The Crimsons in Review – Sometimes it takes a more than a great story…
The App Store is devoid of any really notable games in the Horror genre. Only a few developers have been able to convey the atmosphere through the small screen of the iPhone and truly succeed in instilling the feeling of terror. What’s even more interesting is the fact that all of them are indie, with such famous franchises as Resident Evil 4 or SILENT HILL The Escape (US) failing to even scare a 2 year old on the platform. The most notable ones who managed the feat are the king of our The App Store’s Best Adventure in the Action/Adventure genre Fallen EP-1 (TMA Review) and the original interactive movie Hysteria Project (TMA Review). And just recently a new entry in the genre has arrived by the curious name of The Crimsons.
The Crimsons titles itself as a mini interactive horror novella, though in truth it’s almost a true an Action/Adventure game. The story is off to a great start as you attend an art gallery reception party, held in honour of your old friend’s latest series of paintings, crowned the surreal painting titled “The Crimsons”. But, as you guessed it, not all goes well with strange creatures appearing out of nowhere immediately after the unveiling. Having disposed of them with your recently uncovered pyrokinetic powers, you embark on a search for your missing friend in an attempt to figure out just what the hell is going on.
If you were confused by my marking The Crimsons as “almost” an Action/Adventure game – let me explain. The game starts off well, with a nicely done cutscene and some time to roam the gallery, talk to people and examine the paintings. Once the story gets rolling, however, and the monsters start to appear the game immediately descends into moving across linear corridors with a very rare person to hear a few lines from. Oh yes, the process is diluted a bit by an occasional search for a key or an item to pass an obstacle, but in fact it only involves doubling back into a sidetunnel to get the said item.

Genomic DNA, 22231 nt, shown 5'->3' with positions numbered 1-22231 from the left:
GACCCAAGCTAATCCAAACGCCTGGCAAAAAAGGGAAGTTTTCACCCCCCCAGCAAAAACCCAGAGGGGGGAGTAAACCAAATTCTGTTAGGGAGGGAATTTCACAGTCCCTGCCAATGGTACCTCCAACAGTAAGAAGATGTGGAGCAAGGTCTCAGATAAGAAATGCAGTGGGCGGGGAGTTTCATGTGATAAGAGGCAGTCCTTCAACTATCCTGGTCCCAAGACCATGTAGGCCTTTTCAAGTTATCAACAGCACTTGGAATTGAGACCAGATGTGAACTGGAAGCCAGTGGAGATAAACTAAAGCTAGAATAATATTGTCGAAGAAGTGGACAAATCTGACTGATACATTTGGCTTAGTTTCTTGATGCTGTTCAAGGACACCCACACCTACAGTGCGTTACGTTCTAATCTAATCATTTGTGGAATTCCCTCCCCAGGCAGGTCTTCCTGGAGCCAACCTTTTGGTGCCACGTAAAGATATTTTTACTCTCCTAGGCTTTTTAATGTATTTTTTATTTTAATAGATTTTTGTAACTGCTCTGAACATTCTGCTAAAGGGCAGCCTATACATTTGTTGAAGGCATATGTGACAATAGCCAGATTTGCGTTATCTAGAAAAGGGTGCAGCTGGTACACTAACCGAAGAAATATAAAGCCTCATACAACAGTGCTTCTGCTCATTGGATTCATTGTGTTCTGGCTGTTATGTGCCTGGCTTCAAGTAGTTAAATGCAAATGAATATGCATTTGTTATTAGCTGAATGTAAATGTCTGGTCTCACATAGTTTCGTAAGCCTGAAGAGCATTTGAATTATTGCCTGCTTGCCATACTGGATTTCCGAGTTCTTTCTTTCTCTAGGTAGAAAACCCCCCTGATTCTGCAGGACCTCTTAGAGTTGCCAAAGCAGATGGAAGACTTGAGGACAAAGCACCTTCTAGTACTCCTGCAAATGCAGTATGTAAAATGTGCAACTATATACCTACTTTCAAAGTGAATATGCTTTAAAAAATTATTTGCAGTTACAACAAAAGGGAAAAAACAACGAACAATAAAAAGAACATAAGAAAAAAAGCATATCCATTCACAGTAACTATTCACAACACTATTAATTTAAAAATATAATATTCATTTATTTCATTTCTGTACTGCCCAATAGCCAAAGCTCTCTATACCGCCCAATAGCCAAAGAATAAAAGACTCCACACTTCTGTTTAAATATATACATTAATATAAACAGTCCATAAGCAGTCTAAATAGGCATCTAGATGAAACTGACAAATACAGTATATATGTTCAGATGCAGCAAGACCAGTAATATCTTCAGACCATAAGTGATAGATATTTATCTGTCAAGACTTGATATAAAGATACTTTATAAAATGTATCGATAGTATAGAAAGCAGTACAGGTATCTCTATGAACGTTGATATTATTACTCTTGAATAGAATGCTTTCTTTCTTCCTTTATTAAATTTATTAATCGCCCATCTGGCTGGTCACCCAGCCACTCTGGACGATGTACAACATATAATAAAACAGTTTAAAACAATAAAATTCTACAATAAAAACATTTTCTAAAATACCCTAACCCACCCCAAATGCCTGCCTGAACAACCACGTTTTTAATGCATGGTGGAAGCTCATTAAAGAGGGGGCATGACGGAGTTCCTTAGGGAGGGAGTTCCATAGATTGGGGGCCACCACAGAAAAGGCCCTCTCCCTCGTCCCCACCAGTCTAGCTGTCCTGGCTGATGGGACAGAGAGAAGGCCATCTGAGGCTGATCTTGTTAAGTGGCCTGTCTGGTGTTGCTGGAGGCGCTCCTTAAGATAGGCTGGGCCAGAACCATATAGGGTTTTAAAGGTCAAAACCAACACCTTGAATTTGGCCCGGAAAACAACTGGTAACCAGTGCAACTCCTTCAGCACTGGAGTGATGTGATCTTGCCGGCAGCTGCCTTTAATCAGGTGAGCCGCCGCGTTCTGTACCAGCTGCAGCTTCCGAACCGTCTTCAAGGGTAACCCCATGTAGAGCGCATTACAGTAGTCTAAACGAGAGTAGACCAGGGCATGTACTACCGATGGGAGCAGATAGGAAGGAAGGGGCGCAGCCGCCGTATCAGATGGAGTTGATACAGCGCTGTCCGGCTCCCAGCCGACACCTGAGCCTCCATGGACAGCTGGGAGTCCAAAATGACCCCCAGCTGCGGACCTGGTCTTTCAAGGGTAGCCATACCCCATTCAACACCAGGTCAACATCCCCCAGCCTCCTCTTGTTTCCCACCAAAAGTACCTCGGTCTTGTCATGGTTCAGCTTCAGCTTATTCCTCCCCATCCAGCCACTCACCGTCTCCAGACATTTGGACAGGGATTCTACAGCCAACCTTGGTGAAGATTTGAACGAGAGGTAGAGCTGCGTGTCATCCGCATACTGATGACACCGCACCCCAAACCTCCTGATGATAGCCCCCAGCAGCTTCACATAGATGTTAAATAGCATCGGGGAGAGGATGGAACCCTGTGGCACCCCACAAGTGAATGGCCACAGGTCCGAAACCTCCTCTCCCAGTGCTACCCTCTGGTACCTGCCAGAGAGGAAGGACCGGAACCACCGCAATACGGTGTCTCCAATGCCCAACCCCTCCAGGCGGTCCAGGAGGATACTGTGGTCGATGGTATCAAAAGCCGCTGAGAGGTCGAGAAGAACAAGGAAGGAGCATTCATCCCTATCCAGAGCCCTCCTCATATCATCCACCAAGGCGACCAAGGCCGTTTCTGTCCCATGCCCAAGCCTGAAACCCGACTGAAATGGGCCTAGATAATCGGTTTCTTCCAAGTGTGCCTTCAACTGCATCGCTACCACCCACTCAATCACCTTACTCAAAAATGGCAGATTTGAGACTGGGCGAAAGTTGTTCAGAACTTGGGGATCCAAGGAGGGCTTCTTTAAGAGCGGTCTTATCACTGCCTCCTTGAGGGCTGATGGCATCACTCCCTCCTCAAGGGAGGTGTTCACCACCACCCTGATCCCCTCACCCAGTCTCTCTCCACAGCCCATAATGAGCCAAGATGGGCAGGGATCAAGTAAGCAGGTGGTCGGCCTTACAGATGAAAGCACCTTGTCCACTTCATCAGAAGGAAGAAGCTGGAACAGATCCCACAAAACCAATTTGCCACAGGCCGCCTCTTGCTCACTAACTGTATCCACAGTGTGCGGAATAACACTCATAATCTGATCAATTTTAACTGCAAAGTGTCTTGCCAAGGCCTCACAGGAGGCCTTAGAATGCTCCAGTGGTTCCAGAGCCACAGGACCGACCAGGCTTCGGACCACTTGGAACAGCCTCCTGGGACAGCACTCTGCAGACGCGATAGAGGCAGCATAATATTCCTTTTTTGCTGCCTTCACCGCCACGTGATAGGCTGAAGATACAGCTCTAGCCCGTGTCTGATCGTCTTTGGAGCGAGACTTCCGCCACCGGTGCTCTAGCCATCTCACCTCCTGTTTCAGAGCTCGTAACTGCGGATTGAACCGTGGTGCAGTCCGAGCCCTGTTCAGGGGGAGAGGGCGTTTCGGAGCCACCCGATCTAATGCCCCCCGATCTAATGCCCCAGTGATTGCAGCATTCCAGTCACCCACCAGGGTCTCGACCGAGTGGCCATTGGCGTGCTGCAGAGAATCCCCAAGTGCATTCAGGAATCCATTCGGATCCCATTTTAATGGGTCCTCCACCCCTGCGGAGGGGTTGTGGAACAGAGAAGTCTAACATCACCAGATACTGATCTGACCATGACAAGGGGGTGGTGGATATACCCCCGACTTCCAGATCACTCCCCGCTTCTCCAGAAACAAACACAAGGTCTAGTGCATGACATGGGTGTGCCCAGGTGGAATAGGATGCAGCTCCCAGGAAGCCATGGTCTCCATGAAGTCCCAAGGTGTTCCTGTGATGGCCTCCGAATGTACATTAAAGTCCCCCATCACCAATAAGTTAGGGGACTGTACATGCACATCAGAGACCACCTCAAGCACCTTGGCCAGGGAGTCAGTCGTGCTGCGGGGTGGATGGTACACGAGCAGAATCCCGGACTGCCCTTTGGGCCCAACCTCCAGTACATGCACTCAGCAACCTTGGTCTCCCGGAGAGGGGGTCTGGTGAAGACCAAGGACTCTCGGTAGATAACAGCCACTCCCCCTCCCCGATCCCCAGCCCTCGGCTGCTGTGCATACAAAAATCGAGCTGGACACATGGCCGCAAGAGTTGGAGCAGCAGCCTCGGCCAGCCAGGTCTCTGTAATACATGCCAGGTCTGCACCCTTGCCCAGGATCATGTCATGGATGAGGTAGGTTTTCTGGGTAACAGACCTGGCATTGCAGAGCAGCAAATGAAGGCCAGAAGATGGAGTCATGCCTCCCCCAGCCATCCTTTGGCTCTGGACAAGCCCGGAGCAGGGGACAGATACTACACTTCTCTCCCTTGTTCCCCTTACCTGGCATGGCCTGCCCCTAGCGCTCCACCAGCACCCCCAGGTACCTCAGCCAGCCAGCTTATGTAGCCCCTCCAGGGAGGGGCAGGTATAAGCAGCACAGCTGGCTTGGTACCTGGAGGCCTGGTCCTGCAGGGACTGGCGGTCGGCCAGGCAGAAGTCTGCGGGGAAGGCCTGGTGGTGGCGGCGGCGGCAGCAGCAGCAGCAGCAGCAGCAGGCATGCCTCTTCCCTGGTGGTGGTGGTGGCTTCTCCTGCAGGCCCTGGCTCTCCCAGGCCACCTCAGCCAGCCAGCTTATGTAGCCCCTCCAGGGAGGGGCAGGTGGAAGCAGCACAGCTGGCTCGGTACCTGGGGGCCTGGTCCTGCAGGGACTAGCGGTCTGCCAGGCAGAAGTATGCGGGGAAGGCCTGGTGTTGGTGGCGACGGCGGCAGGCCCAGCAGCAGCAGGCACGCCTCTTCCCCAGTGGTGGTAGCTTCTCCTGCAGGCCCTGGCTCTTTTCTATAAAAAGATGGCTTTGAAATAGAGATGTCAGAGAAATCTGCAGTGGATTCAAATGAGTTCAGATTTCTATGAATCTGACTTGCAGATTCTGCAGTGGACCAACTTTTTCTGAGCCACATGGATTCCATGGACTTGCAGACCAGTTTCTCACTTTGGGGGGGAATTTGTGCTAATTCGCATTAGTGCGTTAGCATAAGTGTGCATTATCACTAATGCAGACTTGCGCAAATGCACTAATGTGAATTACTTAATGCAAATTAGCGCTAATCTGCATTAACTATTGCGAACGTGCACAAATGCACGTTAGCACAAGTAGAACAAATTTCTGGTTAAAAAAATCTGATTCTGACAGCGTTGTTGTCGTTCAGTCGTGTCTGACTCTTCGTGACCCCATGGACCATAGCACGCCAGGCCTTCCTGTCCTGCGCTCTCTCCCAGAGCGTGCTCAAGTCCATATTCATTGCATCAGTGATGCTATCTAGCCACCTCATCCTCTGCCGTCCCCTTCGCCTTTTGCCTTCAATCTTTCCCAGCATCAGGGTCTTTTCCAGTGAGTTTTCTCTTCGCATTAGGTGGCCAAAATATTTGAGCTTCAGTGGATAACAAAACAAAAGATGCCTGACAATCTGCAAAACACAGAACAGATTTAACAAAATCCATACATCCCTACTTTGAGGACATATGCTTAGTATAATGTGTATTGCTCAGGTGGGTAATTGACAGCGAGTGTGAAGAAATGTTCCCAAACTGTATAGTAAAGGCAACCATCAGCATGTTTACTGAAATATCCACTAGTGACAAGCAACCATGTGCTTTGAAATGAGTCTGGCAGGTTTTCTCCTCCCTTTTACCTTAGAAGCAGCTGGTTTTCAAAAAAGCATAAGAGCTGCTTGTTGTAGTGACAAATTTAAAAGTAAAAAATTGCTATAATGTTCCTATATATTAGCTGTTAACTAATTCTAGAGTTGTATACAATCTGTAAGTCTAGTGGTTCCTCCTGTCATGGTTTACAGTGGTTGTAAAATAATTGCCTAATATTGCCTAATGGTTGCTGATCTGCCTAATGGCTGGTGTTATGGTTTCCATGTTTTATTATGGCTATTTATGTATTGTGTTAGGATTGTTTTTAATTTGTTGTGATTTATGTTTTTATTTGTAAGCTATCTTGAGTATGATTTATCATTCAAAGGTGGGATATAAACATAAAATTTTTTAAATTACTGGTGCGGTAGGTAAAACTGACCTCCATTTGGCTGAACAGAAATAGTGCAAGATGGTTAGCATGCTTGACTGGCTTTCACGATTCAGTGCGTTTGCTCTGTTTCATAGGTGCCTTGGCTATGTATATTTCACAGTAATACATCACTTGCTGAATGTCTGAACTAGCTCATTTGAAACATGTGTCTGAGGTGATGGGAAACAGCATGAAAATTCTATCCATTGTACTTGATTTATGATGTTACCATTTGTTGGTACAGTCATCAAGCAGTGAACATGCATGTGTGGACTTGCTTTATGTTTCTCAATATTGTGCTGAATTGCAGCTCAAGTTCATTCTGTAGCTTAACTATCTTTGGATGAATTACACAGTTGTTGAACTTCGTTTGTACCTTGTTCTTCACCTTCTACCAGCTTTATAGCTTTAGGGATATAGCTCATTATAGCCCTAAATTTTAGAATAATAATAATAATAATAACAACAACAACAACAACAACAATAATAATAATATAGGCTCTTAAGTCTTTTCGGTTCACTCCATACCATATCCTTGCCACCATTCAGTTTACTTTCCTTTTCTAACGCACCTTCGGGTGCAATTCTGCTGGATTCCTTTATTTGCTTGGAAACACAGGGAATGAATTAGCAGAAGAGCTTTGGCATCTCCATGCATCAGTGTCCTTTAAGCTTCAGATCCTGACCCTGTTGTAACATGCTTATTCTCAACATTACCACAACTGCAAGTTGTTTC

The battle system could’ve saved the game a bit, with an intriguing “pyrokinetic ability” concept. In fact it boils down to pressing the fire button once to arm the ability, with the firing arc displayed in front of our hero, and then again to set it off. Wait until the ability recharge, rinse, repeat. Add to this the fact that there is no kind of limit on the amount of charges, you get a strange feature that has seemingly been slapped on just for the sake of it.
Graphically the game leaves a dual impression. The cutscenes are excellently done, as well as the art gallery area. But as you get deeper in the game you’ll find yourself faced with the dark but empty park, with virtually no trees whatsoever; or the university/apartment areas, which are a copy of the art gallery with no paintings. And in all that “variety” all you’ll encounter is the same single type of enemies and the occasional NPC. Oh yeah, and there’s a single boss enemy too, not that it matters much at this point.
As much as I hate to say it, The Crimsons came as a huge disappointment to me. Of course for the meager price of $0.99 and viewing the title as the developers pin it (i.e. interactive horror novel) it may be worth picking up. But it simply pains me to see such a great story and concept go to complete waste, with the Action/Adventure stuff having been slapped on for no apparent reason and wrapped in poor graphics and game design. As I said, developers, sometimes a great story is just not enough.
With this I declare The Crimsons officially touched!
|Title:||The Crimsons||Developer:||Wabo Studios|
|Reviewed Ver:||1.0||Min OS Req:||3.1.3|
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